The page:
Blog vs Online Store: How Your Platform Can Affect Marketing Awareness

Some people believe that they should create a blog if they have something to say and a website if they have something to sell. But that’s not the case, because the two functionalities overlap. An owned blog, or a guest post on a third-party site, is a great way to build awareness of a product or service that’s available elsewhere. And, good content on a website is an excellent resource that searchers can bookmark and return to over and over again. It’s also possible to put both platforms in one location, enabling you to both broadcast a message and make money.

Regardless of which platform you choose, first impressions are key. In fact, although it’s not as important as it once was, many people still abandon websites based solely on their appearance. So, it’s important to partner with one of the best website builders to design a site that’s both attractive and functional, because most users simply will not settle for anything less.

Getting Found

Back in ye olden days (any year that began with a “19”), organizations broadcasted their messages through television or other media to get their message out or promote their products. But the world does not work that way anymore, because instead of broadcasting in shotgun style, organizations must connect with individual customers.

Effective use of keywords is perhaps the best way to get customers to find your blog and/or website. There are a number of good keyword research sites that offer statistics on website traffic for certain words and phrases, and by incorporating these keywords into your content, it is easier for searchers to find. Many of these sites are subscription sites, but the small business marketing investment nearly always pays off.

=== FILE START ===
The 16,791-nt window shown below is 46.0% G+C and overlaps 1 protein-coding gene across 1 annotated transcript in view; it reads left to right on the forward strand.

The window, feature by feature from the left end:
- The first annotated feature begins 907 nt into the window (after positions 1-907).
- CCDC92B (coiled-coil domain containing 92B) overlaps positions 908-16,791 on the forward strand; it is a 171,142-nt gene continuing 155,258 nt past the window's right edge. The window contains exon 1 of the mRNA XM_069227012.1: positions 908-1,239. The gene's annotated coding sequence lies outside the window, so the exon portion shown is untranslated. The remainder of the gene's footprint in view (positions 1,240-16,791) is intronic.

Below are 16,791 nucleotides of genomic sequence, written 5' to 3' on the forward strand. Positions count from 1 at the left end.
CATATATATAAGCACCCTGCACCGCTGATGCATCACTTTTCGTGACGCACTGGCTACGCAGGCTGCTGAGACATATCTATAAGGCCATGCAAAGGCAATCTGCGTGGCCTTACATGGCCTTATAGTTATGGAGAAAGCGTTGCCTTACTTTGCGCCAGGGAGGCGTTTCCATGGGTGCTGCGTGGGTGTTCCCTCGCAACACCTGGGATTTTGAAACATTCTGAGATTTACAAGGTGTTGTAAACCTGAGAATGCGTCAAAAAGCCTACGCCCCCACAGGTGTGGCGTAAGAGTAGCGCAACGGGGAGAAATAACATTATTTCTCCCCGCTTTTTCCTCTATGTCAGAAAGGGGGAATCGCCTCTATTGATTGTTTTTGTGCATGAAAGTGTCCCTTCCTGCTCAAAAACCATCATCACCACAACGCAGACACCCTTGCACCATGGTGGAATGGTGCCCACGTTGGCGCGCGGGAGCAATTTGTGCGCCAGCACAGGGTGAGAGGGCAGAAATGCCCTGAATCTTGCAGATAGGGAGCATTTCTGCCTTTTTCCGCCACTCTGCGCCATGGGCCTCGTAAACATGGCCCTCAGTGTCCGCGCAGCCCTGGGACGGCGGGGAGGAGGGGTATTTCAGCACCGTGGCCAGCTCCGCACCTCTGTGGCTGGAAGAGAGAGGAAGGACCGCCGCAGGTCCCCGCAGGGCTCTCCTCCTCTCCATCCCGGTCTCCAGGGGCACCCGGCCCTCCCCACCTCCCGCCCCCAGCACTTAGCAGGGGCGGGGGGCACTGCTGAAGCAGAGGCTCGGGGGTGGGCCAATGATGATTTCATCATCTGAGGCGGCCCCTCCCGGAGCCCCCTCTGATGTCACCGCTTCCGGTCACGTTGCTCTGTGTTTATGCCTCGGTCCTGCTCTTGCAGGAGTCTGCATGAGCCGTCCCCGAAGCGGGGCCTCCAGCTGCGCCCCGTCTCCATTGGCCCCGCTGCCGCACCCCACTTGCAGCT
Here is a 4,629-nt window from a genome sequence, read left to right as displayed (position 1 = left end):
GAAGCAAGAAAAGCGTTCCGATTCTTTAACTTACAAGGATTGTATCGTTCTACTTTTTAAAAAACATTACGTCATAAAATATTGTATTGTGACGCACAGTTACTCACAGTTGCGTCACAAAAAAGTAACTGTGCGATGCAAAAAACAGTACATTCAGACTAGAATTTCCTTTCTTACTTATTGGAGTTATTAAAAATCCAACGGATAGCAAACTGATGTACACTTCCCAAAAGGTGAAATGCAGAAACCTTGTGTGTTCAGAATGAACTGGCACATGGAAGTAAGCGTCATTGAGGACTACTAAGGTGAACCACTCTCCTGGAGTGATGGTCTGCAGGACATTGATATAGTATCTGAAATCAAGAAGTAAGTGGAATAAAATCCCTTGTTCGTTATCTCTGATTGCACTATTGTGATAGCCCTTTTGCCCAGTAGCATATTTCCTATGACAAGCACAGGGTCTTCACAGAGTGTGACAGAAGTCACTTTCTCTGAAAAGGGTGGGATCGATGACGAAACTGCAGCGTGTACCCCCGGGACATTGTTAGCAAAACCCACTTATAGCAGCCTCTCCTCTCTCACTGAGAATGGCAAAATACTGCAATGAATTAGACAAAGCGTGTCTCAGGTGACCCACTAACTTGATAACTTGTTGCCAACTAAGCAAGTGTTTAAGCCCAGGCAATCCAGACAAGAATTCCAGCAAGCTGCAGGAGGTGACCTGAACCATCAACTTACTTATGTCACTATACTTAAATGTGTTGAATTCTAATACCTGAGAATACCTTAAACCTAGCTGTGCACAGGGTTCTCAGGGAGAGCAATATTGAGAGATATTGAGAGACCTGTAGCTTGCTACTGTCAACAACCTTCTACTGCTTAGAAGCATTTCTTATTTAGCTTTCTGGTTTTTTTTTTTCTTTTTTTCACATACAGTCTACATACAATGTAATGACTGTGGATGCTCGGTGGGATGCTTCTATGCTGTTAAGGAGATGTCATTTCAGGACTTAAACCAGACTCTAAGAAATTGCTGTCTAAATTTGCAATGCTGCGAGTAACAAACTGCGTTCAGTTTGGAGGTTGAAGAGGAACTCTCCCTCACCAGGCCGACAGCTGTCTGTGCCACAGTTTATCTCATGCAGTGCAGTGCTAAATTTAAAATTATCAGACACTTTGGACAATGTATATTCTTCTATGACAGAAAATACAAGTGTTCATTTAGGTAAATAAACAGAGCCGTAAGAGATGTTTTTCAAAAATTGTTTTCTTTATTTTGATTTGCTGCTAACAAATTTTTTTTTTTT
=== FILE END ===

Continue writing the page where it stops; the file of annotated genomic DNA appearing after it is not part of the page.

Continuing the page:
Good content is important as well, because Google recognizes such blogs and sites and rewards them by moving them up on the list of search results for a given keyword. Good content should be lengthy (at least 500 words) but not rambling. Furthermore, while some marketing is okay, it must add value to the reader.

Making Good Content

Once searchers find your site, you must give them a reason to read what’s there, because short searches (the person clicks on the page then quickly leaves) downgrades your rating. Opinions differ greatly as to what makes good content, but here are some suggestions:

Headline: Catchy headlines usually attract readers’ attention. In terms of length, they should usually be between five and seven words.

First Paragraph: If the first paragraph does not establish the page’s theme and give people a reason to stay, they will click away.

Appearance: Most people do not read online content; they scan it. So, include an image to make the page visually appealing. Moreover, short paragraphs (perhaps four lines long) and bullet points make the text easier to skim.

Ending: In a speech or article, people usually remember the first item and the last item. Therefore, the conclusion (call to action in web lingo) must be compelling and prompt the reader to do something, be it click on a link, share social media content or pick up a phone or whatever.

Be sure to edit and proofread the content before publishing it. Visibility is the key to a blog or online store, because the most well-designed site is useless if people cannot find it.

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